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Old Flintlock Rifle Parts Found

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Not saying this IS one, but the Model 1816, if I remember correctly, was one of the most common weapons, if not THE standard military issue long gun, of the Second Seminole War.
Any indiication of INTENTIONAL damage (broken or plugged barrel, stock broken at the wrist, etc.) to the gun? A man's hunting/fighting equipment generally was buried with him, often after being ceremonially "killed."
 
Not saying this IS one, but the Model 1816, if I remember correctly, was one of the most common weapons, if not THE standard military issue long gun, of the Second Seminole War.
Any indiication of INTENTIONAL damage (broken or plugged barrel, stock broken at the wrist, etc.) to the gun? A man's hunting/fighting equipment generally was buried with him, often after being ceremonially "killed."
Asking because Seminoles during that time were documented as carrying everything from NW trade guns to captured military muskets to a shipment of half-stocked .50. cal. Ely rifles (used by Seminole warriors at Ft. Cooper to pin down the besieged troops from a distance out of range of the Army s smoothbore weapons.)
If the owner was Seminole, it could have been part of the grave goods.
 
That's awesome. I would make a mounted display for it. Too cool to not let folks see it.
Yes. That’s why my photos aren’t too good. The parts are mounted inside a shadow box ( I think that’s what it’s called) along with a newspaper article and my grandfather letter to the state.
 
What a great find! Thanks for sharing!

Can you say approximately where the swamp was, or at least what part of the state? It may be possible to correlate the location with a documented battle or skirmish.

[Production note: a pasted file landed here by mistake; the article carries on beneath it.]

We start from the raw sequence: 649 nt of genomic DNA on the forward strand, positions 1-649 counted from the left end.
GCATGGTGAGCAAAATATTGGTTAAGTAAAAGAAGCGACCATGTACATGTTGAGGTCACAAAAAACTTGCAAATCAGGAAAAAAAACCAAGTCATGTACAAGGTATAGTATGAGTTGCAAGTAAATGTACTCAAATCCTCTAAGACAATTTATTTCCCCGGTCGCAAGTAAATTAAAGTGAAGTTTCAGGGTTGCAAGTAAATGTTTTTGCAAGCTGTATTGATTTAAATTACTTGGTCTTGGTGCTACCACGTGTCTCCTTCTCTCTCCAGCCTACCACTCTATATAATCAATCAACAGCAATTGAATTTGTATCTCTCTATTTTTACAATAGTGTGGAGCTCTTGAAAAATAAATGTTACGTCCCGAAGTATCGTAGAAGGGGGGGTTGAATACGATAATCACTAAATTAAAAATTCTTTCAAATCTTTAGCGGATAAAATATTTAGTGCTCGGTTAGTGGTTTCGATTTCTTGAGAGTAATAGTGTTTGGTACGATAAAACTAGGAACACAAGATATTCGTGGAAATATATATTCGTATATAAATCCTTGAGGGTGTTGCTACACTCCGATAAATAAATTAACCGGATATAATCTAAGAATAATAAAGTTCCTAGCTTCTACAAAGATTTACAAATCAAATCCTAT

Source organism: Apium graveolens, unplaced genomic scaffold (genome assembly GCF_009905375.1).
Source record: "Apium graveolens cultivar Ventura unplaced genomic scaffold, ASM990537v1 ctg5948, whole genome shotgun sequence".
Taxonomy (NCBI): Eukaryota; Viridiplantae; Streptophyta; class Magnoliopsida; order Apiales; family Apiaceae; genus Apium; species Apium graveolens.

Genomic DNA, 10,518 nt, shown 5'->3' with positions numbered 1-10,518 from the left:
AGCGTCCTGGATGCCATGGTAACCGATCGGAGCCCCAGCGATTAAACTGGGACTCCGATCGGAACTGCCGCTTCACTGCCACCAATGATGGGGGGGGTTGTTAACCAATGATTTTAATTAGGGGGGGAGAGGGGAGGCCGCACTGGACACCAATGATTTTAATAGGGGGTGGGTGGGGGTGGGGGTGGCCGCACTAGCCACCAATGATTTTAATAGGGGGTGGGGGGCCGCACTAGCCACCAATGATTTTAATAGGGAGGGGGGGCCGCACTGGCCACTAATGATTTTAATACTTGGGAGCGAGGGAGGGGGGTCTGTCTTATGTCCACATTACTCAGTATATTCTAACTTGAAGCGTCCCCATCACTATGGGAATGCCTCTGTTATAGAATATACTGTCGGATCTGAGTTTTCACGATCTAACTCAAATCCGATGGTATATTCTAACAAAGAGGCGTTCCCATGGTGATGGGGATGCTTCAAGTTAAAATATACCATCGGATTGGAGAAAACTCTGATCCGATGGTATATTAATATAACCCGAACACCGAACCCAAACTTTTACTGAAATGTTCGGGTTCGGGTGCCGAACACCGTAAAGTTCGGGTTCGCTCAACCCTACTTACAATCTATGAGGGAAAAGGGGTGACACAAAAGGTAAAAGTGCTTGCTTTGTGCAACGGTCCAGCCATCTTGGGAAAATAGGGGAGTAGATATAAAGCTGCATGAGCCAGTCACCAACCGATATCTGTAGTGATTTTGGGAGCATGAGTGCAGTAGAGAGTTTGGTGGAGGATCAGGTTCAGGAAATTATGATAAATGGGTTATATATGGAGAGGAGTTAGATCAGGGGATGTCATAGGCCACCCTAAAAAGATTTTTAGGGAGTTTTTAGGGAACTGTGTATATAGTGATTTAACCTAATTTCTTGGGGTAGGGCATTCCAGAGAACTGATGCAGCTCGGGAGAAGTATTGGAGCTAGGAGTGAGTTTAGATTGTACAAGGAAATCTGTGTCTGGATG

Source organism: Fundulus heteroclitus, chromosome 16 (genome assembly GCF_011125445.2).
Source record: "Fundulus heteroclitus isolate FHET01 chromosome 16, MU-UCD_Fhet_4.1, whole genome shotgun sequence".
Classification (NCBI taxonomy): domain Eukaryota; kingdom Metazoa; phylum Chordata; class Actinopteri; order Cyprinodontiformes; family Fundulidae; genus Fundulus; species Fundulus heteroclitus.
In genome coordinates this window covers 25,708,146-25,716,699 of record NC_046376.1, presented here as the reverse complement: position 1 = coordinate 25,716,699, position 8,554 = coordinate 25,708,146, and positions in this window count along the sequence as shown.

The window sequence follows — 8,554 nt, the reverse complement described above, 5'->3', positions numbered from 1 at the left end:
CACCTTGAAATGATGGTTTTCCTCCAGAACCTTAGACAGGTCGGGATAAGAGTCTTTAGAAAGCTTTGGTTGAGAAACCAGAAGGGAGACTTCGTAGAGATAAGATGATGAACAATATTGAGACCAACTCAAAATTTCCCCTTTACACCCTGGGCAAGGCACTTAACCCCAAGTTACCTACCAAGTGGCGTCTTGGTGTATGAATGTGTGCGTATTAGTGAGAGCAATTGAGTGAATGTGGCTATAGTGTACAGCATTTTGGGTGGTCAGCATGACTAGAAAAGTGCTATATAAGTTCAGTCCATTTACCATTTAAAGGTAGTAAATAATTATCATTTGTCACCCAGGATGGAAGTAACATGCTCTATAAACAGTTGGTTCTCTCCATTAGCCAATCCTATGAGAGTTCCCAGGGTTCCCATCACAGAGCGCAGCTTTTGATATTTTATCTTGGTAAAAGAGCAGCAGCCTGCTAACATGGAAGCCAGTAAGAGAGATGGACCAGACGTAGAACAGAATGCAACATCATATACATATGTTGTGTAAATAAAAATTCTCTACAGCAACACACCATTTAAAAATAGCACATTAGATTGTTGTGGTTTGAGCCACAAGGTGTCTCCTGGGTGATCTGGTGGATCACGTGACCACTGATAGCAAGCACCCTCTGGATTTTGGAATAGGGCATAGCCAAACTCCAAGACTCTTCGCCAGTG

The Seminole Wars Foundation might be interested in what you have there.

Notchy Bob
Thanks Bob.
I don’t know the exact location but it was in central Florida.
 
Not saying this IS one, but the Model 1816, if I remember correctly, was one of the most common weapons, if not THE standard military issue long gun, of the Second Seminole War.
Any indiication of INTENTIONAL damage (broken or plugged barrel, stock broken at the wrist, etc.) to the gun? A man's hunting/fighting equipment generally was buried with him, often after being ceremonially "killed."
It’s so old and badly decayed that I can’t tell too much. There’s no wood left at all. I have considered getting a light to check the barrel. It may very well be loaded
 
First of all. I’m sorry for the quality of these photos. These parts are inside a shadow box that was built for me so I’d have to take it apart to get better pics. I’ve been wanting to send these for some time. Hopefully I haven’t done it already years ago and forgot. HaHa.

My grandfather found the remains if this rifle while working in a swamp. It appears to be loaded and cocked. (Who knows). Maybe he was reloading when he fell. He also found a partial skull near the gun.
This was in the early 50s. The thoughts were it may have part of the Seminole wars even though they had started using percussion guns by the 1830s.
The barrel is very rusty. Has the flash hole and tang. Looks like a smooth bore.
I’ve tried to figure out what type of gun it is. The lock looks a bit like a Charleville musket with the hole in the hammer and sling swivel in front of the trigger guard.
I love that the flint is still intact in the jaws.
He tried many years ago to donate it to the state but they weren’t interested I guess. I still have his letters to them and a newspaper article about his find. Again this was 75 years ago.
I just thought y’all would find this interesting. We can only imagine what happened to the owner whether it be Seminole or white man.
Does anyone have any ideas on this gun?
Again I’m sorry about the photo quality.
The time period when your grandfather contacted the State of Florida about the gun was over 30 years before I worked as an archaeologist there at the Dept. Of State. By my time, salvage and restoration of previously-submerged weapons had come a long way, and Spanish muskets that had looked like just oblong clumps of coral when brought up from eighteenth-century shipwrecks were being cleaned and stabilized to a point where they were not only recognisable but identifiable as to type and model.
I suspect that you might encounter a different attitude if you contacted the Museum of Florida History's preservation lab about it nowadays.
I can PM you their contact info if you are interested.
 

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